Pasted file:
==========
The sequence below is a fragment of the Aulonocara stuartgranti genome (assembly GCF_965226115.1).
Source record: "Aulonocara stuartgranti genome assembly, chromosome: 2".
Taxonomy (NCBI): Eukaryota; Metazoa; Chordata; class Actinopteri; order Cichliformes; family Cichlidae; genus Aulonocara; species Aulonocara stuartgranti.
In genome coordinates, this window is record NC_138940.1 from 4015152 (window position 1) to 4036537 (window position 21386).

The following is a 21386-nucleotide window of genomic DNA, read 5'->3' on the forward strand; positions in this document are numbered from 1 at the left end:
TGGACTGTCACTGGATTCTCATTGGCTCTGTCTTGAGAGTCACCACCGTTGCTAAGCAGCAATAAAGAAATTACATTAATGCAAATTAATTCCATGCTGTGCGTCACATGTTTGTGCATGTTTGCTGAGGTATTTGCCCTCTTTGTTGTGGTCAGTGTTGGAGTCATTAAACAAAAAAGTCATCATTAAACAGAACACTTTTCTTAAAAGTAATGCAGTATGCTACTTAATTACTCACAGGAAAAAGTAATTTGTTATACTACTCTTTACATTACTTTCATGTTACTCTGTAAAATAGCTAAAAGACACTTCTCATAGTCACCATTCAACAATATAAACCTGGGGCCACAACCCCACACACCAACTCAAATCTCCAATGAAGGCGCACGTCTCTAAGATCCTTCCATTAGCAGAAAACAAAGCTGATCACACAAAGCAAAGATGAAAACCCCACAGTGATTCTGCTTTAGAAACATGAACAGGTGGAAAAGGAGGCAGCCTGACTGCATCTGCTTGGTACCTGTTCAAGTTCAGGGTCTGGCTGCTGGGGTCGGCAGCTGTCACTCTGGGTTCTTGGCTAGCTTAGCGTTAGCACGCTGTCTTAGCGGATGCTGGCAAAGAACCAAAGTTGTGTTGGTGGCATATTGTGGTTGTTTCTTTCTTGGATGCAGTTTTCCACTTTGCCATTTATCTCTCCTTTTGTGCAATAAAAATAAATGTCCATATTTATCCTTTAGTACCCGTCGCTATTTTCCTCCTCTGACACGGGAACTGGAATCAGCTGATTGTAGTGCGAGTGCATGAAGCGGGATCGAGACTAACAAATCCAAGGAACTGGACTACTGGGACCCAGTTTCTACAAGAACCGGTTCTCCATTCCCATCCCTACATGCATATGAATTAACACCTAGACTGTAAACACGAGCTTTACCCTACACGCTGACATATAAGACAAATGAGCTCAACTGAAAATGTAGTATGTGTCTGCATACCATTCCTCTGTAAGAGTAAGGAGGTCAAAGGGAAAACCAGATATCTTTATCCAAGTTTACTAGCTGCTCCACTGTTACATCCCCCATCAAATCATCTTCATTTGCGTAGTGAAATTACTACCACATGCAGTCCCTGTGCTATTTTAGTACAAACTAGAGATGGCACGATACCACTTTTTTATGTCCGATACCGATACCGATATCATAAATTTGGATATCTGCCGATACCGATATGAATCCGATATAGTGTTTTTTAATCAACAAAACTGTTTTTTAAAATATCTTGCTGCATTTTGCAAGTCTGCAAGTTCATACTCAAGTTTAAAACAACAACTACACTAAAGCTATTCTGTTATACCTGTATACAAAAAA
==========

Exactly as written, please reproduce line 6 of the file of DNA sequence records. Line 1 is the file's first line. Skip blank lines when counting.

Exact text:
TGGACTGTCACTGGATTCTCATTGGCTCTGTCTTGAGAGTCACCACCGTTGCTAAGCAGCAATAAAGAAATTACATTAATGCAAATTAATTCCATGCTGTGCGTCACATGTTTGTGCATGTTTGCTGAGGTATTTGCCCTCTTTGTTGTGGTCAGTGTTGGAGTCATTAAACAAAAAAGTCATCATTAAACAGAACACTTTTCTTAAAAGTAATGCAGTATGCTACTTAATTACTCACAGGAAAAAGTAATTTGTTATACTACTCTTTACATTACTTTCATGTTACTCTGTAAAATAGCTAAAAGACACTTCTCATAGTCACCATTCAACAATATAAACCTGGGGCCACAACCCCACACACCAACTCAAATCTCCAATGAAGGCGCACGTCTCTAAGATCCTTCCATTAGCAGAAAACAAAGCTGATCACACAAAGCAAAGATGAAAACCCCACAGTGATTCTGCTTTAGAAACATGAACAGGTGGAAAAGGAGGCAGCCTGACTGCATCTGCTTGGTACCTGTTCAAGTTCAGGGTCTGGCTGCTGGGGTCGGCAGCTGTCACTCTGGGTTCTTGGCTAGCTTAGCGTTAGCACGCTGTCTTAGCGGATGCTGGCAAAGAACCAAAGTTGTGTTGGTGGCATATTGTGGTTGTTTCTTTCTTGGATGCAGTTTTCCACTTTGCCATTTATCTCTCCTTTTGTGCAATAAAAATAAATGTCCATATTTATCCTTTAGTACCCGTCGCTATTTTCCTCCTCTGACACGGGAACTGGAATCAGCTGATTGTAGTGCGAGTGCATGAAGCGGGATCGAGACTAACAAATCCAAGGAACTGGACTACTGGGACCCAGTTTCTACAAGAACCGGTTCTCCATTCCCATCCCTACATGCATATGAATTAACACCTAGACTGTAAACACGAGCTTTACCCTACACGCTGACATATAAGACAAATGAGCTCAACTGAAAATGTAGTATGTGTCTGCATACCATTCCTCTGTAAGAGTAAGGAGGTCAAAGGGAAAACCAGATATCTTTATCCAAGTTTACTAGCTGCTCCACTGTTACATCCCCCATCAAATCATCTTCATTTGCGTAGTGAAATTACTACCACATGCAGTCCCTGTGCTATTTTAGTACAAACTAGAGATGGCACGATACCACTTTTTTATGTCCGATACCGATACCGATATCATAAATTTGGATATCTGCCGATACCGATATGAATCCGATATAGTGTTTTTTAATCAACAAAACTGTTTTTTAAAATATCTTGCTGCATTTTGCAAGTCTGCAAGTTCATACTCAAGTTTAAAACAACAACTACACTAAAGCTATTCTGTTATACCTGTATACAAAAAA